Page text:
Deploying to Heroku

If you don’t have an account, go ahead and create a free Heroku account. Thankfully, Heroku’s “Free and Hobby” plan is enough for this app’s usage. It means the app will have a cold start because they put the dynos to sleep, but fast after the first request.

After that, follow these steps to deploy your app:

  1. Install the Heroku CLI
  2. Run heroku login and follow their instructions
  3. Inside the root of the rusty-bunny directory, run heroku create --buildpackhttps://github.com/emk/heroku-buildpack-rust
  4. Run git remote -v to check if the heroku remote was added. If not, run git remote add heroku https://git.heroku.com/<heroku-project-name>.git
  5. Using the name of your project listed in the Cargo.toml, run echo "web: ROCKET_PORT=\$PORT ROCKET_ENV=prod ./target/release/Replace-Me-With-Your-App-Name" > Procfile.
  6. Run echo "VERSION=nightly" > RustConfig
  7. Update your `.gitignore to match this:
              text
              /target/*
              !/target/release
            

  1. I do this because I need to include the build in Heroku.
  2. Commit your code: git add . && git commit -m "Add Heroku deploy configuration"
  3. Push everything to Heroku: git push heroku master
  4. Celebrating time!

You should be good to go! Navigate to the Heroku dashboard and find your project’s URL.

I also recommend setting up automatic deploys with GitHub or another version control platform. I do this for my own projects and it allows me to make changes and push to GitHub, and then Heroku deploys a new app automatically.

Note: if you run into any strange issues here, check out this GitHub issue which may help you troubleshoot them.

Installing on Firefox or Chrome

Since I already followed the steps above to use custom search engines on Firefox and Chrome, all I need to do is go in and edit the URLs. It also may be easier to delete the search engines I set up and start them over again.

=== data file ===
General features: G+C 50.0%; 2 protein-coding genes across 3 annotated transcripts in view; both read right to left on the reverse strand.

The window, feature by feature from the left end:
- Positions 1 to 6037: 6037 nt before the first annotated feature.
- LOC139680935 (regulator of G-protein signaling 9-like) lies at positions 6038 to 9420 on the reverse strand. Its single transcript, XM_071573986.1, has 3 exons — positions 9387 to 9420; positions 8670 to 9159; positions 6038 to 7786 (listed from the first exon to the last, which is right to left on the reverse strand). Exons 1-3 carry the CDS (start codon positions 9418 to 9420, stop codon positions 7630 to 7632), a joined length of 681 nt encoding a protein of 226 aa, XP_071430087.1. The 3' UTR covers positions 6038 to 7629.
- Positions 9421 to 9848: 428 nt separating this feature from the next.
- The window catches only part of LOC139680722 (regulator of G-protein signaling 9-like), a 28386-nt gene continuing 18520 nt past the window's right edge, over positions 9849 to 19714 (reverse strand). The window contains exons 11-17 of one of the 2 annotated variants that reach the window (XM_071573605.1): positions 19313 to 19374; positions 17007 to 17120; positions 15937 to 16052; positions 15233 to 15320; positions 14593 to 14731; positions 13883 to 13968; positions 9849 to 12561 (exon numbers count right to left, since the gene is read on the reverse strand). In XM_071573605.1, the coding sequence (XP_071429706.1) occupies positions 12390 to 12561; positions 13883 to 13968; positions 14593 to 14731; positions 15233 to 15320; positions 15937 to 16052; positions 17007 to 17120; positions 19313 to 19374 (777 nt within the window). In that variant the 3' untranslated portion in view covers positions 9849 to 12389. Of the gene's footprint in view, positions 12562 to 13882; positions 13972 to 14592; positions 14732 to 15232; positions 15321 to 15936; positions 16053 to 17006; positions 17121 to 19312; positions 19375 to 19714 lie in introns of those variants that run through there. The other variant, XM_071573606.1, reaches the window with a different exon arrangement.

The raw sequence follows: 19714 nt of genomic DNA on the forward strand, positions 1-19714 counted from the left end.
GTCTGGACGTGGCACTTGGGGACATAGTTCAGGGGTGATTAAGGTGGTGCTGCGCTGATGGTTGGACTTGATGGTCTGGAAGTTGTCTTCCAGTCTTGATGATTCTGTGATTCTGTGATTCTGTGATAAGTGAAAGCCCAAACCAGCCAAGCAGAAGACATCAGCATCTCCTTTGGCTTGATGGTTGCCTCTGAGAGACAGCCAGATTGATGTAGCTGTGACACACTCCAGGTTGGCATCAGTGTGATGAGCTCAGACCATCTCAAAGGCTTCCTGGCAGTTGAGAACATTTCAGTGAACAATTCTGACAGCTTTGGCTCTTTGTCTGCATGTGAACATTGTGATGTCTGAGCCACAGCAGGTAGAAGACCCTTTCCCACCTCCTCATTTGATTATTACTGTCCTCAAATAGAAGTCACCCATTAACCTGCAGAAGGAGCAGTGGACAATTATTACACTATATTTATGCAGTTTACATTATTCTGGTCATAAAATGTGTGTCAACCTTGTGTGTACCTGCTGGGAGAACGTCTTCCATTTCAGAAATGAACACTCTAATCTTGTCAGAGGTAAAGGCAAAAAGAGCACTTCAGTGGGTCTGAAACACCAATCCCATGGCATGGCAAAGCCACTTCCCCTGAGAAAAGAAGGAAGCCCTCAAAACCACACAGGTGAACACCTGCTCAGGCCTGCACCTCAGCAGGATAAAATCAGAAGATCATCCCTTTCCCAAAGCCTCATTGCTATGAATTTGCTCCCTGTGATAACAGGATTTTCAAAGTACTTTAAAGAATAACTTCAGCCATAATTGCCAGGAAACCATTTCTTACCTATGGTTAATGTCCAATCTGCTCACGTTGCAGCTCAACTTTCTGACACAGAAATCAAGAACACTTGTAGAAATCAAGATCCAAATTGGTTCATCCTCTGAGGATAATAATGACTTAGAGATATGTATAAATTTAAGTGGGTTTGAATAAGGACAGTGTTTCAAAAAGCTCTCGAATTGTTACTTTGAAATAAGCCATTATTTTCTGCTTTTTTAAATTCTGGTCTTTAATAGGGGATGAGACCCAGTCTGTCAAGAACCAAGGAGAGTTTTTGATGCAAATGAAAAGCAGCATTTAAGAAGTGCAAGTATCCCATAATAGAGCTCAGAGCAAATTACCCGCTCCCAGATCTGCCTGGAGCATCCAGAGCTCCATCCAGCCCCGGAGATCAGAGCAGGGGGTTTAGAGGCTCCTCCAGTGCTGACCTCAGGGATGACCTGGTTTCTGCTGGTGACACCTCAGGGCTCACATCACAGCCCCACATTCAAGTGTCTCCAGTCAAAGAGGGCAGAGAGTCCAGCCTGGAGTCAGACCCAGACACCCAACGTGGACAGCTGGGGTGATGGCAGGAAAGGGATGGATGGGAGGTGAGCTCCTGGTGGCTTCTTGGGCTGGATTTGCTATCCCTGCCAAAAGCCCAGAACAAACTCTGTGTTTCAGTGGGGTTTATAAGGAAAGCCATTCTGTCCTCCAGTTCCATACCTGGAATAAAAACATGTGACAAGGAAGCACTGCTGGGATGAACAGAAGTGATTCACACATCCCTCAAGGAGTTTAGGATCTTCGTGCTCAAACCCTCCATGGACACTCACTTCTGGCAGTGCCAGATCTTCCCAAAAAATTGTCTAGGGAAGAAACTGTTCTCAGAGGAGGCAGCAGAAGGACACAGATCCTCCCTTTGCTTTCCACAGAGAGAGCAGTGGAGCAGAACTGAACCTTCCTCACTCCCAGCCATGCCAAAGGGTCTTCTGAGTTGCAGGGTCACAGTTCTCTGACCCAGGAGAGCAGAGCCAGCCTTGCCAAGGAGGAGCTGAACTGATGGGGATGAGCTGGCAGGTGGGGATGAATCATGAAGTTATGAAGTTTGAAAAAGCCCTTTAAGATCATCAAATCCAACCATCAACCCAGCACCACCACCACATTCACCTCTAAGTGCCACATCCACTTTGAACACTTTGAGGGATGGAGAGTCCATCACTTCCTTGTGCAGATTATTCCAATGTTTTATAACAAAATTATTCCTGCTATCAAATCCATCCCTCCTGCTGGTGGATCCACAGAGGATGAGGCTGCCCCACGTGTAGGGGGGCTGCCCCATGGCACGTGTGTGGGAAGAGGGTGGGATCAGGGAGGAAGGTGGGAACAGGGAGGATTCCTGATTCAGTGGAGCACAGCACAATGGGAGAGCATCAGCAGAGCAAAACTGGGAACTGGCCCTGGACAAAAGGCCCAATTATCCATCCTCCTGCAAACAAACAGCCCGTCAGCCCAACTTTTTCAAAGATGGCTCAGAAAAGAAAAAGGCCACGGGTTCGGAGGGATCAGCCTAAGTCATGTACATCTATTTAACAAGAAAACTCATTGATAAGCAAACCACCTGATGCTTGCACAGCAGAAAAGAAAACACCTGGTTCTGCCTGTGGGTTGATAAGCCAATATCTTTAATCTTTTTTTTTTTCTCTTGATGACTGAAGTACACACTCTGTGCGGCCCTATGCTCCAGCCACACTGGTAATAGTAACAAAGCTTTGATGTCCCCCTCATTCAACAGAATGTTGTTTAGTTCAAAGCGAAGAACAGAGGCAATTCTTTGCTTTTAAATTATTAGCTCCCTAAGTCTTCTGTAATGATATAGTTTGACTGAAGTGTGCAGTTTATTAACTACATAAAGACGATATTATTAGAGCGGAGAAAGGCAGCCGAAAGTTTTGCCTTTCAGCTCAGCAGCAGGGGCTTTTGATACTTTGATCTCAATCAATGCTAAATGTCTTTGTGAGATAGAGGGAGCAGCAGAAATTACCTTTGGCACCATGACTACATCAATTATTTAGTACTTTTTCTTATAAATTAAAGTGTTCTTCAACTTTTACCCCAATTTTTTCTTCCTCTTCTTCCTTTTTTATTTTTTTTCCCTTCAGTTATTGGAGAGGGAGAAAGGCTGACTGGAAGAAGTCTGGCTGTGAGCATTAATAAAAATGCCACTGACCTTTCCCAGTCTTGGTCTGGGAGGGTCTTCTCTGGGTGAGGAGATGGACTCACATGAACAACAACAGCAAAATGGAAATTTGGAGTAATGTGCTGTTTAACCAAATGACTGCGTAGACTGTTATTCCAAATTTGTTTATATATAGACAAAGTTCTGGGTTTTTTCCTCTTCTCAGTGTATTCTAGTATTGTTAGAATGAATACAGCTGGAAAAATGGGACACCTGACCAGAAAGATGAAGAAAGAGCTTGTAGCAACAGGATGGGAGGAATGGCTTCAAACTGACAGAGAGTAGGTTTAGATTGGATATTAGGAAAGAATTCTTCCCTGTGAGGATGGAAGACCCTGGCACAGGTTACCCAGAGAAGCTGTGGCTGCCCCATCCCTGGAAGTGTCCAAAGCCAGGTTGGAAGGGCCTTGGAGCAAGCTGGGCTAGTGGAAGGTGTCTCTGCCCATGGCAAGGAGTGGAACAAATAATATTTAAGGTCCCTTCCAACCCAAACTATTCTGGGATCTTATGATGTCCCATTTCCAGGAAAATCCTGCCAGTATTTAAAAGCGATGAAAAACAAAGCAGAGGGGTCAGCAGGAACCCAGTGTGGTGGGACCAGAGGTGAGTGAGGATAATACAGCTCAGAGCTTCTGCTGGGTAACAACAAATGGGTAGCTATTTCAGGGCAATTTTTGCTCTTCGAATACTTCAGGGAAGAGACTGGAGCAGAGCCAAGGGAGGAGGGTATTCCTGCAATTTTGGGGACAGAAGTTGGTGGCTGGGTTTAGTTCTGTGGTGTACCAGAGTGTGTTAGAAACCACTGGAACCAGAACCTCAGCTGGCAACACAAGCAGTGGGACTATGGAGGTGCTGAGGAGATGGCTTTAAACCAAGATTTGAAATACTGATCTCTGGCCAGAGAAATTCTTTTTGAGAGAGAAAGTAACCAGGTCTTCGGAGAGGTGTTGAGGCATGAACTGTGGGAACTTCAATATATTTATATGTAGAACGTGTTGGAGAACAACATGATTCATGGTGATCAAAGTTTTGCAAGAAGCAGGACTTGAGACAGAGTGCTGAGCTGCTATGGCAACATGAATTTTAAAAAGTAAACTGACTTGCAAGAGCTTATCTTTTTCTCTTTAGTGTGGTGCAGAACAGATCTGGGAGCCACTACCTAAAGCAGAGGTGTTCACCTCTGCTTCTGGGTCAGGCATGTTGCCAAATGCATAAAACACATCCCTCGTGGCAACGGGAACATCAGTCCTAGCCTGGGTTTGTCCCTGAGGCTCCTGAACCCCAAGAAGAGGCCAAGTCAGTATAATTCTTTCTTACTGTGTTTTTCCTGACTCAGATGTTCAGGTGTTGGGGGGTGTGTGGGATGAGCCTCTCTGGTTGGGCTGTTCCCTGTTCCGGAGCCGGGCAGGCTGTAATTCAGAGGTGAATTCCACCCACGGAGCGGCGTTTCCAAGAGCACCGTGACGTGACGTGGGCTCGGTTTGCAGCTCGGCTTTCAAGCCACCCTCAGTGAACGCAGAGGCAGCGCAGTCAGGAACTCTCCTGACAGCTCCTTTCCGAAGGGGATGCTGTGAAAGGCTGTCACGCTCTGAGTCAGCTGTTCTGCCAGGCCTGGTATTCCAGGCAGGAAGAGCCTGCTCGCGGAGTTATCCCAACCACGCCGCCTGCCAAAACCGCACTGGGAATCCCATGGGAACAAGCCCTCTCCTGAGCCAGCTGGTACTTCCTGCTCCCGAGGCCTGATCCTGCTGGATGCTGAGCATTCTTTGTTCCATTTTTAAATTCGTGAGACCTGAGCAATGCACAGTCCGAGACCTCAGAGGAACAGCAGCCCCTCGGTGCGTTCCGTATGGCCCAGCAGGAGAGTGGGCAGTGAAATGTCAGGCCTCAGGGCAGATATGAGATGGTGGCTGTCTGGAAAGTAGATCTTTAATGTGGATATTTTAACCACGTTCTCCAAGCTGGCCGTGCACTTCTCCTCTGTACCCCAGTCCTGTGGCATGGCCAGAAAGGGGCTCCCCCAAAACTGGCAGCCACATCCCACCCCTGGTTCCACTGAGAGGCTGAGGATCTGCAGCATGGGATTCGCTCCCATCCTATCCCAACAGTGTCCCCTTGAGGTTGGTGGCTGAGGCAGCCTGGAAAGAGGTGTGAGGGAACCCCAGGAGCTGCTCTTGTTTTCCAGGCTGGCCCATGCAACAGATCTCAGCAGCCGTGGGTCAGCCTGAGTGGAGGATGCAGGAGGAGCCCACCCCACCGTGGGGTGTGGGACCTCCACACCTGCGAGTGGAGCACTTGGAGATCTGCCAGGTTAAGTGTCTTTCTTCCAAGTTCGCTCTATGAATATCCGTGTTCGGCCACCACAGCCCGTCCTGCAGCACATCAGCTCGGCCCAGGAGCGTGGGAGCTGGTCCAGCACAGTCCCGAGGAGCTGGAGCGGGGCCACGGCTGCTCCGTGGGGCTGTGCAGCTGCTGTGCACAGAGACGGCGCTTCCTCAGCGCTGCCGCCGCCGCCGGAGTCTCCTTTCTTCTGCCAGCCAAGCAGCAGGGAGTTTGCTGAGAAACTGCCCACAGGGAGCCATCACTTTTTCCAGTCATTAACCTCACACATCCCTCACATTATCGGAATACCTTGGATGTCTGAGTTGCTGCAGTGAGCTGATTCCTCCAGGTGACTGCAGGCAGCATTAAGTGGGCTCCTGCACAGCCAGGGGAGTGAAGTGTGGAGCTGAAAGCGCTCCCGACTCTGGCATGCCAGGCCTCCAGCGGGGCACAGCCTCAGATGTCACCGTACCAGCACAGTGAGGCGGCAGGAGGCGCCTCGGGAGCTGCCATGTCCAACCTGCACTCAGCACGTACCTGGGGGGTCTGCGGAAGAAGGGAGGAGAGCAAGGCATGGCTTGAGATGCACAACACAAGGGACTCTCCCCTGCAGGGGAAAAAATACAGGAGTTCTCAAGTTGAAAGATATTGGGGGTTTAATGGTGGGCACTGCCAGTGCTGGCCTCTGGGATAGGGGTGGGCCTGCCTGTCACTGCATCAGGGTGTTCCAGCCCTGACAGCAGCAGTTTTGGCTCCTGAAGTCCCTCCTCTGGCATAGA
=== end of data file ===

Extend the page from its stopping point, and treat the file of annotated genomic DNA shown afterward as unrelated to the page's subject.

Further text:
Instead of using “http://localhost:8000/search?cmd=%s”, I’ll want to update it to match my new Heroku app URL.

Test out the app with a few commands and rejoice as it works in production!

Summary

Congratulations on making it through this project with me! It was a lot. I built a smart bookmarking tool using Rust and the web server framework Rocket. The app serves as a custom search engine which can be used with both Firefox and Chrome. I added commands for Twitter and GitHub and set up a redirect to a Google search for things that didn’t match the predefined commands.

If you’d like to see a full-working version of this, you can check it out here on GitHub.

What’s Next?

If you’d like to continue hacking on this project further, here are a few ideas:

  • Add more commands
  • Refactor the search functions in favor of a more general implementation
  • Extract the commands to a database
  • Build a UI that lets you add new commands

Let us know if you do this or something similar! We’d love to see what you build.

Resources for Learning More Rust

Looking for more ways to develop your Rust skills? Here are a few recommendations for continuing your learning:

Thanks for reading! Happy coding!